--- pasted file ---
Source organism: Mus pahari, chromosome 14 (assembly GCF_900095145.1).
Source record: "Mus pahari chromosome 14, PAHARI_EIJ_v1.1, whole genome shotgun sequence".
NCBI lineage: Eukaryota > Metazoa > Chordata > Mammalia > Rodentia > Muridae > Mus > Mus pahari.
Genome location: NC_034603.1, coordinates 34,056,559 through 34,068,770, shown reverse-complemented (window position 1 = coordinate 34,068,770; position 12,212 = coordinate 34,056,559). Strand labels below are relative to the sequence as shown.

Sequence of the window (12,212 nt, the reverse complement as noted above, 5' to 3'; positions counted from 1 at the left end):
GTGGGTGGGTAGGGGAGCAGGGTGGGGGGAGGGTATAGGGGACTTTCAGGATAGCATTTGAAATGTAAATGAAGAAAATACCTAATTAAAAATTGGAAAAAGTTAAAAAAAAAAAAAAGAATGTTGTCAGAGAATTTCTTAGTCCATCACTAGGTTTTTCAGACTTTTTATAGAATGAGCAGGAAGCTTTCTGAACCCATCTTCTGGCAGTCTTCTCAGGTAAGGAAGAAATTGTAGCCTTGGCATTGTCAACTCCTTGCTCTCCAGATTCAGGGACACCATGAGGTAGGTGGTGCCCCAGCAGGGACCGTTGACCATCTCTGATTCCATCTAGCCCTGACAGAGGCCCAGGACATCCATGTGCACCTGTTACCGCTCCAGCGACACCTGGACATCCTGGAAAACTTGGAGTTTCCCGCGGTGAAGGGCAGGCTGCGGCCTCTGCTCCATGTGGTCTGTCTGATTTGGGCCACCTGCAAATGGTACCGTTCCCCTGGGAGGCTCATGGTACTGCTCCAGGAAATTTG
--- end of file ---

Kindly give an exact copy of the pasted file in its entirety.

Source organism: Mus pahari, chromosome 14 (assembly GCF_900095145.1).
Source record: "Mus pahari chromosome 14, PAHARI_EIJ_v1.1, whole genome shotgun sequence".
NCBI lineage: Eukaryota > Metazoa > Chordata > Mammalia > Rodentia > Muridae > Mus > Mus pahari.
Genome location: NC_034603.1, coordinates 34,056,559 through 34,068,770, shown reverse-complemented (window position 1 = coordinate 34,068,770; position 12,212 = coordinate 34,056,559). Strand labels below are relative to the sequence as shown.

Sequence of the window (12,212 nt, the reverse complement as noted above, 5' to 3'; positions counted from 1 at the left end):
GTGGGTGGGTAGGGGAGCAGGGTGGGGGGAGGGTATAGGGGACTTTCAGGATAGCATTTGAAATGTAAATGAAGAAAATACCTAATTAAAAATTGGAAAAAGTTAAAAAAAAAAAAAAGAATGTTGTCAGAGAATTTCTTAGTCCATCACTAGGTTTTTCAGACTTTTTATAGAATGAGCAGGAAGCTTTCTGAACCCATCTTCTGGCAGTCTTCTCAGGTAAGGAAGAAATTGTAGCCTTGGCATTGTCAACTCCTTGCTCTCCAGATTCAGGGACACCATGAGGTAGGTGGTGCCCCAGCAGGGACCGTTGACCATCTCTGATTCCATCTAGCCCTGACAGAGGCCCAGGACATCCATGTGCACCTGTTACCGCTCCAGCGACACCTGGACATCCTGGAAAACTTGGAGTTTCCCGCGGTGAAGGGCAGGCTGCGGCCTCTGCTCCATGTGGTCTGTCTGATTTGGGCCACCTGCAAATGGTACCGTTCCCCTGGGAGGCTCATGGTACTGCTCCAGGAAATTTG